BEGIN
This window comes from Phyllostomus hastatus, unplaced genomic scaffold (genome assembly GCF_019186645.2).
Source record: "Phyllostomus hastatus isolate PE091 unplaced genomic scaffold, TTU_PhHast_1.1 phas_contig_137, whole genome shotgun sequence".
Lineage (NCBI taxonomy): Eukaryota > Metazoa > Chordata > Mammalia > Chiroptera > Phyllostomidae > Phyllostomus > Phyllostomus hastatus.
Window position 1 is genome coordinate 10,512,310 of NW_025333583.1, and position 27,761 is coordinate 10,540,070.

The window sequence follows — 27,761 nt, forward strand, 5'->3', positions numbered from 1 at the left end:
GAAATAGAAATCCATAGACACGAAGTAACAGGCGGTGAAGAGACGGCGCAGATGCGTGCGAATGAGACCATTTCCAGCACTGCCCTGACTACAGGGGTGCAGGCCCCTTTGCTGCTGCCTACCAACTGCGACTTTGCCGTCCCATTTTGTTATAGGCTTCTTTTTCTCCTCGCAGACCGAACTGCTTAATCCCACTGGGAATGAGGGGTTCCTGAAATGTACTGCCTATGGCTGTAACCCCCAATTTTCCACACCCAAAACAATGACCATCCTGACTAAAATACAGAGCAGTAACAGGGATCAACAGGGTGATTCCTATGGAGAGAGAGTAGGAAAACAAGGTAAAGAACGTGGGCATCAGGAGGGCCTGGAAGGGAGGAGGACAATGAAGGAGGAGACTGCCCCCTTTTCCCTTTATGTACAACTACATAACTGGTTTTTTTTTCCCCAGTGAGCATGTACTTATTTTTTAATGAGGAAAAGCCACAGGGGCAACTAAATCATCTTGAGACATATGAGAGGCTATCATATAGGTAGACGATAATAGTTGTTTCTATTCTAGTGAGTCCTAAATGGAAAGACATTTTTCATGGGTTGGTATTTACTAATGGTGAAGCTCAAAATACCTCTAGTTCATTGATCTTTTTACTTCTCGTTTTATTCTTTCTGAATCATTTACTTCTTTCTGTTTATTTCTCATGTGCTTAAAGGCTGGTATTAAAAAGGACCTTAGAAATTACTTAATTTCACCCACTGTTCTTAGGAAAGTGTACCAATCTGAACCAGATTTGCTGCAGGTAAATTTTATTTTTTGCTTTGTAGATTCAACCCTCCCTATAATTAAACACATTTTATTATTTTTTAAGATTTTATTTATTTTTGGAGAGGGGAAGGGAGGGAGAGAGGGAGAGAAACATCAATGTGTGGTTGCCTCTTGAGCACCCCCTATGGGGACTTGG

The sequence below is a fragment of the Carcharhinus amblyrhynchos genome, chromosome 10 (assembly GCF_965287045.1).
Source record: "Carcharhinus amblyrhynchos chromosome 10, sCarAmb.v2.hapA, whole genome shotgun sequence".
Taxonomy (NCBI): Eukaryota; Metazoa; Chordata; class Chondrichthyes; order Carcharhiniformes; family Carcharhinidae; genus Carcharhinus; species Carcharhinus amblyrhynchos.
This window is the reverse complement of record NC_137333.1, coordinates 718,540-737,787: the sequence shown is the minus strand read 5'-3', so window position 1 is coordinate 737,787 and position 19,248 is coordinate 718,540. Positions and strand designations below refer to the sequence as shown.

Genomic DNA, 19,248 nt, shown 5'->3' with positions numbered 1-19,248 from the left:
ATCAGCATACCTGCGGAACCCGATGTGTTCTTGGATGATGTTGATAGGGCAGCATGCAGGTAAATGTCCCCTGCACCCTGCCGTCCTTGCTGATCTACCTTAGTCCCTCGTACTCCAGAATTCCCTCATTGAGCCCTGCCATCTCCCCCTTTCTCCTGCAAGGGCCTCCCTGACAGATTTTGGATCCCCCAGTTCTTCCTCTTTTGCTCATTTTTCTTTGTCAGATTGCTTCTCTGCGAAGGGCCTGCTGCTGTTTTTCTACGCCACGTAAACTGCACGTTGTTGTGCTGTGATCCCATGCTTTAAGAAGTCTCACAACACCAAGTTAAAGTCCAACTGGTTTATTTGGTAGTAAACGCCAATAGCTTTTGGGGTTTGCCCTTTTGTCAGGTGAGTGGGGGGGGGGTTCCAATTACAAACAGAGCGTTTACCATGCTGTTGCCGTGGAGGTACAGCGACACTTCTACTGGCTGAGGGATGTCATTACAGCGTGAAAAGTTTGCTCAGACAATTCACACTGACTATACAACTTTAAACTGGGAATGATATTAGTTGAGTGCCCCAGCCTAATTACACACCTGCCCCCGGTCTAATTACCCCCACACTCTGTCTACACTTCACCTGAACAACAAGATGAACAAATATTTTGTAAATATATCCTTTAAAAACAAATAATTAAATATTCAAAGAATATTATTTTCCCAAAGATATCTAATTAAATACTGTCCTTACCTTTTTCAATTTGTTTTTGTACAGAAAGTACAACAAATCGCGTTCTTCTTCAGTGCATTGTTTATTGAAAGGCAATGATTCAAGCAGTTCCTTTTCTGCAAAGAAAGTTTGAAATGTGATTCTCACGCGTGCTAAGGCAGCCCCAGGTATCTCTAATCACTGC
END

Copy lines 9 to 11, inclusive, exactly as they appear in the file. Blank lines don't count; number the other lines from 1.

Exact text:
Taxonomy (NCBI): Eukaryota; Metazoa; Chordata; class Chondrichthyes; order Carcharhiniformes; family Carcharhinidae; genus Carcharhinus; species Carcharhinus amblyrhynchos.
This window is the reverse complement of record NC_137333.1, coordinates 718,540-737,787: the sequence shown is the minus strand read 5'-3', so window position 1 is coordinate 737,787 and position 19,248 is coordinate 718,540. Positions and strand designations below refer to the sequence as shown.

Genomic DNA, 19,248 nt, shown 5'->3' with positions numbered 1-19,248 from the left: